Born in Sullivan, Indiana, Will Hays began his public career as a lawyer and Republican politician in the first decade of the twentieth century. He achieved fame, however, in the rapidly expanding film industry of the 1920s and 1930s for his role in developing and enforcing the industry’s strict self-censorship code.
The popularity of moving pictures in the early years of the century was unsettling to many concerned over the impact of the cinema on public morals, and by 1920 a number of states and municipalities had established film censorship boards. In order to clean up the industry’s image, as well as to head off potential federal censorship, in 1922 film executives organized the Movie Producers Production and Distribution Association (MPPDA) and asked Will Hays to head the new organization. Hays came very well connected, having been very active in party politics. He had been national chair of the Republican Party and had been elevated to postmaster general by Warren G. Harding in 1921.
When he accepted his new position, Hays promised that Hollywood could police itself. To that end, the Hays Office, as it would come to be identified, developed voluntary guidelines for film content that came to be honored more in the breach than in compliance. In 1927 an official set of ‘‘don’ts and be carefuls’’ were issued by the Office to specifically guide producers. The advent of the ‘‘talkies,’’ however, both increased the popularity of the movies and made editing film more expensive. In addition, as the nation entered the Great Depression, producers, anxious to buck up failing revenues, turned soon to the increasing use of sex and violence to attract audiences.
Women’s and religious groups, especially the Catholic Church, became more and more disturbed over film content, and the threat of expanded government censorship loomed. Movie financiers pressured the MPPDA to tighten compliance with the guidelines. Thus in 1930, the Hays Office issued a much stricter production code, which had actually been drawn up by a Catholic cleric. The Code of 1930 went far beyond regulating just sex and violence by also promoting an idealized view of life that embraced strict moral values and conservative ideals. Producers were cautioned, for example, never to encourage sympathy with criminals, and were instructed to portray ‘‘correct’’ standards of life. Audiences were to be protected from explicit scenes of crimes, violence, and sex. The institution of marriage was to be celebrated; profanity, nudity, or suggestive dancing were undesirable; and the character of the clergy must never be maligned. To ensure that producers complied with these standards, the Code required the submission of all scripts to the MPPDA for review.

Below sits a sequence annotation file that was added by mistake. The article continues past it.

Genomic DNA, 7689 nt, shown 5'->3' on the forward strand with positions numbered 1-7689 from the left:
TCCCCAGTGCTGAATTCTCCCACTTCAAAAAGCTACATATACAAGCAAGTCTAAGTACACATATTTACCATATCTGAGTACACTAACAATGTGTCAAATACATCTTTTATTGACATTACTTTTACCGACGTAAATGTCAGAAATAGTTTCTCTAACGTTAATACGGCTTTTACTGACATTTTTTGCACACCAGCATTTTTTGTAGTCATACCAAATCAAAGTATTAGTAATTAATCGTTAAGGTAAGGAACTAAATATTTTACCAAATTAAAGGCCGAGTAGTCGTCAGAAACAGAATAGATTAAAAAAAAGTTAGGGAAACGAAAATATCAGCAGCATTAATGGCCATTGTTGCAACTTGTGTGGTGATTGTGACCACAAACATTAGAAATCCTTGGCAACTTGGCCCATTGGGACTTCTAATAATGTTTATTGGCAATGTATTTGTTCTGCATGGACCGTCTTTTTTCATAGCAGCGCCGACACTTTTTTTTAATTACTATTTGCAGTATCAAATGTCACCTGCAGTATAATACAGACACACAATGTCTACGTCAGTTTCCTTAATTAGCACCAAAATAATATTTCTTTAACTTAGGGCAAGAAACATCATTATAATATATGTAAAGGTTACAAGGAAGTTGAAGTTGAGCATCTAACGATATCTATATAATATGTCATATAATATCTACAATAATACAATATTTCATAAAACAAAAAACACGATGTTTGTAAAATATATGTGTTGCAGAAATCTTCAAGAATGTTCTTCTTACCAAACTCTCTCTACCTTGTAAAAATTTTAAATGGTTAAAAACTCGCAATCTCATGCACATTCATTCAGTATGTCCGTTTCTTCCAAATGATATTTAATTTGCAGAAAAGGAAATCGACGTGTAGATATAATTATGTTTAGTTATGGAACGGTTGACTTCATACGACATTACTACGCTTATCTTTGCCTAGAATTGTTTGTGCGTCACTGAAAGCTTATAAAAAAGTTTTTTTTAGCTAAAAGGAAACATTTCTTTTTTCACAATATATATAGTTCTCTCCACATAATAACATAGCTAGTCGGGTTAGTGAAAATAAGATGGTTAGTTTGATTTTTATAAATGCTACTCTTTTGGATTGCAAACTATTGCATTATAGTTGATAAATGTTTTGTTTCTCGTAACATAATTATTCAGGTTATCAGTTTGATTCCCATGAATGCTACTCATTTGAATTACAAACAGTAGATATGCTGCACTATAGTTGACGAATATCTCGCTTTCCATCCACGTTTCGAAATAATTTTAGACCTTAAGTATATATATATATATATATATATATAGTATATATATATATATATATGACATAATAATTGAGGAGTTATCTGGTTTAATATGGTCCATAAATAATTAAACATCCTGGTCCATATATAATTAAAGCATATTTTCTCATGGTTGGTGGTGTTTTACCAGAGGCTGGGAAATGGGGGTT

Between 1930 and 1934, the Hays Office labored to enforce the Code, rejecting nearly 20 percent of the scripts it reviewed. Since the Code contained no enforcement provisions, however, criticism mounted that the Office still catered too much to the public’s taste. When the Catholic Church established the Legion of Decency in 1934, promising to boycott inappropriate films, Hays finally had the club he needed to ensure compliance with the Code. He installed his colleague Joe Breen in Hollywood in an office called the Production Code Administration, which adopted the authority to award a seal of approval for those films that adhered to the Code. Tasked with maintaining the ‘‘well-being of the industry,’’ Breen’s operation finally reined in the film producers, guaranteeing that what America saw on the screen would reflect an idealized view of American life, avoiding, where possible, political and social issues.
The Code would come to govern film tone, if not content, into the 1960s. Post–World War II social changes significantly altered public tastes and the willingness of both audience and producers to accept Code limitations. Hays resigned from the MPPDA in 1945, forced out by studio chiefs who wanted greater latitude in what they produced. The Supreme Court would further emasculate the rationale for the Code when it declared in Burstyn v. Wilson (1952) that motion pictures were protected by the provisions of the First Amendment. Nevertheless, Will Hays played the essential role in what American audiences saw on the silver screen for more than twenty-five years.
References and Further Reading
Cases and Statutes Cited
See also Movie Ratings and Censorship